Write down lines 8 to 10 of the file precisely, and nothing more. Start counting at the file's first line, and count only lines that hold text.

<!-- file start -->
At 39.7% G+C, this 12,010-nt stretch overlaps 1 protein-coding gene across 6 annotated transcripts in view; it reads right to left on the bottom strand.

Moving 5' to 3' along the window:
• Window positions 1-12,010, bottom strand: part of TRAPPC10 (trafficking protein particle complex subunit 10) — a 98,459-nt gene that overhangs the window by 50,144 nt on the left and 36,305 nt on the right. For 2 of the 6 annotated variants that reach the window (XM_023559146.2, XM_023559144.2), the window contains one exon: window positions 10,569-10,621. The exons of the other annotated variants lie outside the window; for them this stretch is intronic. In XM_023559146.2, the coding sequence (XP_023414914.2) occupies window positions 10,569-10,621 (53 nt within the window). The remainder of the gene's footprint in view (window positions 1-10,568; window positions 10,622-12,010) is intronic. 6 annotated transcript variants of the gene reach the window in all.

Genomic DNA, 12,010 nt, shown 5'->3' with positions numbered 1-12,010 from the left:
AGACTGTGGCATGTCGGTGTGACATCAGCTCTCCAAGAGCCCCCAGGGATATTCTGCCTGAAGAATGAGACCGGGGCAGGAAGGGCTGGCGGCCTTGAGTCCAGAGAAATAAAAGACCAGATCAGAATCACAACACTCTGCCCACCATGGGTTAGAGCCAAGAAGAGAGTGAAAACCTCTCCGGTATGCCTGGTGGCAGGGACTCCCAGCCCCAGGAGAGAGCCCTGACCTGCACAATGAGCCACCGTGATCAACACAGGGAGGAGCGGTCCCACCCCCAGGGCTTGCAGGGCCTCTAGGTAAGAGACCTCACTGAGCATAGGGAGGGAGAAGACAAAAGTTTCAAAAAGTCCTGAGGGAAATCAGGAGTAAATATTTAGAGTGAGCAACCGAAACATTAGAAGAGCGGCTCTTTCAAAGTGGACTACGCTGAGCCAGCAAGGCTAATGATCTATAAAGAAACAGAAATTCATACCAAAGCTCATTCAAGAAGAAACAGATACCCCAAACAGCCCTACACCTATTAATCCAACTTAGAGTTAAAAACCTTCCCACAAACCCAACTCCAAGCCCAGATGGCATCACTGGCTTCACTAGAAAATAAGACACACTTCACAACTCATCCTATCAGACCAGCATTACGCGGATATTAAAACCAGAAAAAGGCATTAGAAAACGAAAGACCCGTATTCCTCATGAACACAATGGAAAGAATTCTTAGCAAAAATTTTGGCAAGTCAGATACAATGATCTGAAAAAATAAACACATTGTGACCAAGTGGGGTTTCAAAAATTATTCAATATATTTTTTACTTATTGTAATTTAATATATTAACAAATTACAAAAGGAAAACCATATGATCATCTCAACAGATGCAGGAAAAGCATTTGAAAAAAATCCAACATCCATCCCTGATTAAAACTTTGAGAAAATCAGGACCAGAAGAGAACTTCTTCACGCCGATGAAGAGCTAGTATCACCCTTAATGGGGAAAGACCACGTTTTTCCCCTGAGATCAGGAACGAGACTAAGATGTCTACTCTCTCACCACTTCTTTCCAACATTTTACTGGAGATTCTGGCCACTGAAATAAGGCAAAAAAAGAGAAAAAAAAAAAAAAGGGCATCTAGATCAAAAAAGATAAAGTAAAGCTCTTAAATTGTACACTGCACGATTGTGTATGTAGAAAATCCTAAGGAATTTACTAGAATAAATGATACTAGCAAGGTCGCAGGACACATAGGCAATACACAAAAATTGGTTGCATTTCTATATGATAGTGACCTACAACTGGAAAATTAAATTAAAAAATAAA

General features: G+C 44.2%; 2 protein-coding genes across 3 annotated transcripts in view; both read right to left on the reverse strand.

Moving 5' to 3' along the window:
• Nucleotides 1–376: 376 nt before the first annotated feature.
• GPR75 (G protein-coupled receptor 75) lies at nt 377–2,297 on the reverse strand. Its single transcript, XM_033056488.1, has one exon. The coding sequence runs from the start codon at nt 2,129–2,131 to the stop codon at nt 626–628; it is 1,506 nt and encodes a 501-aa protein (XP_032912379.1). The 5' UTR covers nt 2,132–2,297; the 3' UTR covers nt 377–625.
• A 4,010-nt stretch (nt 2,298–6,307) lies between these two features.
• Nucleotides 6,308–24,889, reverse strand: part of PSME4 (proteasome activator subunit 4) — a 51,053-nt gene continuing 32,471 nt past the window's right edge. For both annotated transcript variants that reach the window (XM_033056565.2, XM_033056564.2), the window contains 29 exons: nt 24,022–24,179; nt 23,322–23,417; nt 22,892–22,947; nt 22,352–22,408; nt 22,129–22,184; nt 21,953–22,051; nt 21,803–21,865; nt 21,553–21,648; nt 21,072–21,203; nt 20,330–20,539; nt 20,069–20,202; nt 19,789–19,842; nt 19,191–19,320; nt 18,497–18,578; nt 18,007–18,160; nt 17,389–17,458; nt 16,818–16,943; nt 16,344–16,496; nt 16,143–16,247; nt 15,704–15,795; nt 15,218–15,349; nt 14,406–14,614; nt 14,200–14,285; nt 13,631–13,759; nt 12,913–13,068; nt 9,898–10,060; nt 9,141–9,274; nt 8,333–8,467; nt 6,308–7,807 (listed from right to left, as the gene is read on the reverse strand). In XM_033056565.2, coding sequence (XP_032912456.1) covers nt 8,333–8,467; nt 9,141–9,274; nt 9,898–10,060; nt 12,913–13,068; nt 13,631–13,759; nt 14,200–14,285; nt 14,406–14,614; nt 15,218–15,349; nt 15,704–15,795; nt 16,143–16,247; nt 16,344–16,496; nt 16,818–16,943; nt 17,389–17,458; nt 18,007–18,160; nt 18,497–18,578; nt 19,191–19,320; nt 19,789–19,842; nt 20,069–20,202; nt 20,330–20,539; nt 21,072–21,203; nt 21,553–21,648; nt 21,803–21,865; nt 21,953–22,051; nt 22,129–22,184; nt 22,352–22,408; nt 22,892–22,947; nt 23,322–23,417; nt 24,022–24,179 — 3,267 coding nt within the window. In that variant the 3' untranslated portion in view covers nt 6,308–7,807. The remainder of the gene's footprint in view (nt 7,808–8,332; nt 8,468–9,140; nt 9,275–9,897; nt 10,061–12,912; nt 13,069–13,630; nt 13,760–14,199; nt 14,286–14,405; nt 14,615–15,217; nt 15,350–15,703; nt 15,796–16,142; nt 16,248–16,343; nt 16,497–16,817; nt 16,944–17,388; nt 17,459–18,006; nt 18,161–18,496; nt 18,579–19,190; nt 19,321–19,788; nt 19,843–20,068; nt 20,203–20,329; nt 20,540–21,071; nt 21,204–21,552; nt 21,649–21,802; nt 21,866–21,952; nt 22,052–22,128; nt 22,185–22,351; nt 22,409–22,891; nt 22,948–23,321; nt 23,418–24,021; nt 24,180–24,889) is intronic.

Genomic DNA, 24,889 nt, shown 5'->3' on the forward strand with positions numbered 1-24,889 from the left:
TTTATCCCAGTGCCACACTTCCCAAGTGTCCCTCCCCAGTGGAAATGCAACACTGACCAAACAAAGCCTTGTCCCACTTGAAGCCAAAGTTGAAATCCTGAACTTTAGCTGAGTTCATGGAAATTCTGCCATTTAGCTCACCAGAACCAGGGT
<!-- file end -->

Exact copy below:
• Nucleotides 1–376: 376 nt before the first annotated feature.
• GPR75 (G protein-coupled receptor 75) lies at nt 377–2,297 on the reverse strand. Its single transcript, XM_033056488.1, has one exon. The coding sequence runs from the start codon at nt 2,129–2,131 to the stop codon at nt 626–628; it is 1,506 nt and encodes a 501-aa protein (XP_032912379.1). The 5' UTR covers nt 2,132–2,297; the 3' UTR covers nt 377–625.
• A 4,010-nt stretch (nt 2,298–6,307) lies between these two features.